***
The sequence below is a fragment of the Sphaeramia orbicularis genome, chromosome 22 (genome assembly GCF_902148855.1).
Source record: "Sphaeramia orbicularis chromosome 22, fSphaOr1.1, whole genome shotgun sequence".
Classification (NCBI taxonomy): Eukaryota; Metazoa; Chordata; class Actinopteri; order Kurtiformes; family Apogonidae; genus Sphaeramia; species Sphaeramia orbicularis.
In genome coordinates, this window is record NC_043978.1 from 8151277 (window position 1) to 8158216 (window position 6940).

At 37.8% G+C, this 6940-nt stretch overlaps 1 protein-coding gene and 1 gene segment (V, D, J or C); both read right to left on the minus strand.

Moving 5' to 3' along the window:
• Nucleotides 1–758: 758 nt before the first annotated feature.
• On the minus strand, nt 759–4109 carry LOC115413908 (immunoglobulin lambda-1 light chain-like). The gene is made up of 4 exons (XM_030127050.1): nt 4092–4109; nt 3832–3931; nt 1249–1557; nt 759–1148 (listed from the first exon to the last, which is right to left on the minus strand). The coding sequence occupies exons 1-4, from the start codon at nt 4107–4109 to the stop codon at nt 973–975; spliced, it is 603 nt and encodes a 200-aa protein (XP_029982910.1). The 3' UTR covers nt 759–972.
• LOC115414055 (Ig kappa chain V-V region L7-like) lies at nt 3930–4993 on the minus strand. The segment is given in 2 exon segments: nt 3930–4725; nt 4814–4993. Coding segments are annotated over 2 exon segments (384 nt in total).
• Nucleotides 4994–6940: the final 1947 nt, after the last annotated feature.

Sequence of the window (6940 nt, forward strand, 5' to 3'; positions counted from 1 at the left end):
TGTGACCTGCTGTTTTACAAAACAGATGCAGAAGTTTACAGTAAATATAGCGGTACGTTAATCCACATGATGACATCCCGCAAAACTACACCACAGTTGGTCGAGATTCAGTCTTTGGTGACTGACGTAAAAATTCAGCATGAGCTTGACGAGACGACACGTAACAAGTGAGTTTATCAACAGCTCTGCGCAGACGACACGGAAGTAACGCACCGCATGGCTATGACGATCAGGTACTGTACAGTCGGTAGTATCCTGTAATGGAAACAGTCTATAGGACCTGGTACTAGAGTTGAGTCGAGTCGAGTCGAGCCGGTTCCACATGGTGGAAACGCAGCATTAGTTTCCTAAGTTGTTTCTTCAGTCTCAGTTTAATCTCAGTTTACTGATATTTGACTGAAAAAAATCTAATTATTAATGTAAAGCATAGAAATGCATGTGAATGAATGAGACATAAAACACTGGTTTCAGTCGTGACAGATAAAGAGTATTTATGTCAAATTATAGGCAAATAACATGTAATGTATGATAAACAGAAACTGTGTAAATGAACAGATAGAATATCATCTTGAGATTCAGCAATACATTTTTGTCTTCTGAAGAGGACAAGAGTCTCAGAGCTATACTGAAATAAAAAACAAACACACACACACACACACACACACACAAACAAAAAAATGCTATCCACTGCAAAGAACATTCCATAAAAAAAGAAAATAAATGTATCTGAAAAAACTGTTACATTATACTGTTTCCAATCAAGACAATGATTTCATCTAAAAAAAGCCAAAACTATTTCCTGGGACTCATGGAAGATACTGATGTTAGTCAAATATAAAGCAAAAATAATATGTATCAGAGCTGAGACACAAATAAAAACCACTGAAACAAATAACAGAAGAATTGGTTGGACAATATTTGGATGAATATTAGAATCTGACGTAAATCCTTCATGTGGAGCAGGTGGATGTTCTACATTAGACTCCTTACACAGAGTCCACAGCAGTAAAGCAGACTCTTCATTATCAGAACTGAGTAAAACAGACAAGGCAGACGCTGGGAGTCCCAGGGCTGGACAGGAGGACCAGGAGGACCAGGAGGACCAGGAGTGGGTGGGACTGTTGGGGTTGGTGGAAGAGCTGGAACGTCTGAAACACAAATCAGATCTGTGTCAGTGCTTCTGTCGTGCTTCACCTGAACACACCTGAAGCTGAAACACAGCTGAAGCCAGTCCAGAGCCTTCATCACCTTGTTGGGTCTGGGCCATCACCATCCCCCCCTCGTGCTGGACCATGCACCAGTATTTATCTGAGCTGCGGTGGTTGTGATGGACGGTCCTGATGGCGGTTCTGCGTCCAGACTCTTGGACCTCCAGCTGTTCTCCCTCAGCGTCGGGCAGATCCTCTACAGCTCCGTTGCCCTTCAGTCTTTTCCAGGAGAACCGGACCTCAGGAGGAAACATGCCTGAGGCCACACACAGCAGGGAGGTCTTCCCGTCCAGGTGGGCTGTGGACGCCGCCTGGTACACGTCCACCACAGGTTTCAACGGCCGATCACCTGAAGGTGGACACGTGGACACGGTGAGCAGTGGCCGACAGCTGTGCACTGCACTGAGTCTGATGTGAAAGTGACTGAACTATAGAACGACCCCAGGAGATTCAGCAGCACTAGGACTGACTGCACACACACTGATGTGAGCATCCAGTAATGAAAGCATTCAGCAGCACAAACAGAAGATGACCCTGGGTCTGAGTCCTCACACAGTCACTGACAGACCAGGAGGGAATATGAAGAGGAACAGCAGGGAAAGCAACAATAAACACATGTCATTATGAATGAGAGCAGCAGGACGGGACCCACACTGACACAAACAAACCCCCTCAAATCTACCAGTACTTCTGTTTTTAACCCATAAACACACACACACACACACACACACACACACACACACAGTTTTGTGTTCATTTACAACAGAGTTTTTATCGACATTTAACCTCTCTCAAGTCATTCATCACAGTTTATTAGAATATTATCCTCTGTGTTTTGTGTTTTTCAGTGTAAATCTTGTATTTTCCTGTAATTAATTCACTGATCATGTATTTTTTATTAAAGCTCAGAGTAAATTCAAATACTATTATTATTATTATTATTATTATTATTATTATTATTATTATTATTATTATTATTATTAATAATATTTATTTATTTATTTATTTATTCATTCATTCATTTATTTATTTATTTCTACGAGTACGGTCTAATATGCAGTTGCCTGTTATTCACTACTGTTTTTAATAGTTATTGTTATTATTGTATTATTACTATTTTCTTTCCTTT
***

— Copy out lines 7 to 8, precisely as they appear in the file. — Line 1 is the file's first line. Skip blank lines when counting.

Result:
• Nucleotides 1–758: 758 nt before the first annotated feature.
• On the minus strand, nt 759–4109 carry LOC115413908 (immunoglobulin lambda-1 light chain-like). The gene is made up of 4 exons (XM_030127050.1): nt 4092–4109; nt 3832–3931; nt 1249–1557; nt 759–1148 (listed from the first exon to the last, which is right to left on the minus strand). The coding sequence occupies exons 1-4, from the start codon at nt 4107–4109 to the stop codon at nt 973–975; spliced, it is 603 nt and encodes a 200-aa protein (XP_029982910.1). The 3' UTR covers nt 759–972.